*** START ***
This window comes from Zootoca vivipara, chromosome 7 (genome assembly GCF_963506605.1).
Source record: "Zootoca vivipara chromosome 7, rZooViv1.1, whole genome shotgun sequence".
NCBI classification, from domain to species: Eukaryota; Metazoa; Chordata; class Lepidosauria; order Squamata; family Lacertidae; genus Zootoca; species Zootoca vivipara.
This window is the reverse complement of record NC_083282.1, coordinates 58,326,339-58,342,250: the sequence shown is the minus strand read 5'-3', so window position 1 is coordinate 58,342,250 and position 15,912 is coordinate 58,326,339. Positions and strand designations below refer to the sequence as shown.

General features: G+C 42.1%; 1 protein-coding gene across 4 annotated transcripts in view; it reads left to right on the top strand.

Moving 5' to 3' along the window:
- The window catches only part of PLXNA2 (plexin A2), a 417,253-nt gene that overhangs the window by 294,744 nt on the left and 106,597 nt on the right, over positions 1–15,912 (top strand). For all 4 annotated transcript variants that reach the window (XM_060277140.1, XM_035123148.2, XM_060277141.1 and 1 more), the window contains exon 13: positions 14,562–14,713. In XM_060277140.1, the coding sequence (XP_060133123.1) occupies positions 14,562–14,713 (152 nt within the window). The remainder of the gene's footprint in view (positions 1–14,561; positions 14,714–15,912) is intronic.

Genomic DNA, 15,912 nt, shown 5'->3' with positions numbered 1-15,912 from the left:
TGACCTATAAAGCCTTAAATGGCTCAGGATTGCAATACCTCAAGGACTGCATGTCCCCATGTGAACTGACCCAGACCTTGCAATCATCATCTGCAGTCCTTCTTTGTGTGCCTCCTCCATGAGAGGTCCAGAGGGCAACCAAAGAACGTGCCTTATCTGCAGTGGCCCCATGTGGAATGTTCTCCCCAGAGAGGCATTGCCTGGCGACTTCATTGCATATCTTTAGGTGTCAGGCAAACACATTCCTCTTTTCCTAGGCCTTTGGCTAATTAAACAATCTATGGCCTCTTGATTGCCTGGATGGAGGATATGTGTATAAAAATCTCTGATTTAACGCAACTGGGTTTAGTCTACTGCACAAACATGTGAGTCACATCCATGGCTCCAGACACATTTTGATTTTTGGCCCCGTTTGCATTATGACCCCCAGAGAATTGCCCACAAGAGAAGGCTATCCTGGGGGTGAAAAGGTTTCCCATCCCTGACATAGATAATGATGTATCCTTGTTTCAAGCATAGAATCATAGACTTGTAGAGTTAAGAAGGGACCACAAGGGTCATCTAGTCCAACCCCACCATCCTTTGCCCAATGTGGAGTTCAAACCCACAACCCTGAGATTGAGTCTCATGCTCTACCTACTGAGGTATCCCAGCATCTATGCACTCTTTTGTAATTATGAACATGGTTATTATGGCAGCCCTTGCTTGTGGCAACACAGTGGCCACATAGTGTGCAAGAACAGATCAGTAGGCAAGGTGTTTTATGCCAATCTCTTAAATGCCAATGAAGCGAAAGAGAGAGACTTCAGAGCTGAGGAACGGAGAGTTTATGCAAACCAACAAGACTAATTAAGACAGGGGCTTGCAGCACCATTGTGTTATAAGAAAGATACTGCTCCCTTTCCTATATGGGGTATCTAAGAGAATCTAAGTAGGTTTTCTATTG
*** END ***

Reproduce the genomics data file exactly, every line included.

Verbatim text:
This window comes from Zootoca vivipara, chromosome 7 (genome assembly GCF_963506605.1).
Source record: "Zootoca vivipara chromosome 7, rZooViv1.1, whole genome shotgun sequence".
NCBI classification, from domain to species: Eukaryota; Metazoa; Chordata; class Lepidosauria; order Squamata; family Lacertidae; genus Zootoca; species Zootoca vivipara.
This window is the reverse complement of record NC_083282.1, coordinates 58,326,339-58,342,250: the sequence shown is the minus strand read 5'-3', so window position 1 is coordinate 58,342,250 and position 15,912 is coordinate 58,326,339. Positions and strand designations below refer to the sequence as shown.

General features: G+C 42.1%; 1 protein-coding gene across 4 annotated transcripts in view; it reads left to right on the top strand.

Moving 5' to 3' along the window:
- The window catches only part of PLXNA2 (plexin A2), a 417,253-nt gene that overhangs the window by 294,744 nt on the left and 106,597 nt on the right, over positions 1–15,912 (top strand). For all 4 annotated transcript variants that reach the window (XM_060277140.1, XM_035123148.2, XM_060277141.1 and 1 more), the window contains exon 13: positions 14,562–14,713. In XM_060277140.1, the coding sequence (XP_060133123.1) occupies positions 14,562–14,713 (152 nt within the window). The remainder of the gene's footprint in view (positions 1–14,561; positions 14,714–15,912) is intronic.

Genomic DNA, 15,912 nt, shown 5'->3' with positions numbered 1-15,912 from the left:
TGACCTATAAAGCCTTAAATGGCTCAGGATTGCAATACCTCAAGGACTGCATGTCCCCATGTGAACTGACCCAGACCTTGCAATCATCATCTGCAGTCCTTCTTTGTGTGCCTCCTCCATGAGAGGTCCAGAGGGCAACCAAAGAACGTGCCTTATCTGCAGTGGCCCCATGTGGAATGTTCTCCCCAGAGAGGCATTGCCTGGCGACTTCATTGCATATCTTTAGGTGTCAGGCAAACACATTCCTCTTTTCCTAGGCCTTTGGCTAATTAAACAATCTATGGCCTCTTGATTGCCTGGATGGAGGATATGTGTATAAAAATCTCTGATTTAACGCAACTGGGTTTAGTCTACTGCACAAACATGTGAGTCACATCCATGGCTCCAGACACATTTTGATTTTTGGCCCCGTTTGCATTATGACCCCCAGAGAATTGCCCACAAGAGAAGGCTATCCTGGGGGTGAAAAGGTTTCCCATCCCTGACATAGATAATGATGTATCCTTGTTTCAAGCATAGAATCATAGACTTGTAGAGTTAAGAAGGGACCACAAGGGTCATCTAGTCCAACCCCACCATCCTTTGCCCAATGTGGAGTTCAAACCCACAACCCTGAGATTGAGTCTCATGCTCTACCTACTGAGGTATCCCAGCATCTATGCACTCTTTTGTAATTATGAACATGGTTATTATGGCAGCCCTTGCTTGTGGCAACACAGTGGCCACATAGTGTGCAAGAACAGATCAGTAGGCAAGGTGTTTTATGCCAATCTCTTAAATGCCAATGAAGCGAAAGAGAGAGACTTCAGAGCTGAGGAACGGAGAGTTTATGCAAACCAACAAGACTAATTAAGACAGGGGCTTGCAGCACCATTGTGTTATAAGAAAGATACTGCTCCCTTTCCTATATGGGGTATCTAAGAGAATCTAAGTAGGTTTTCTATTG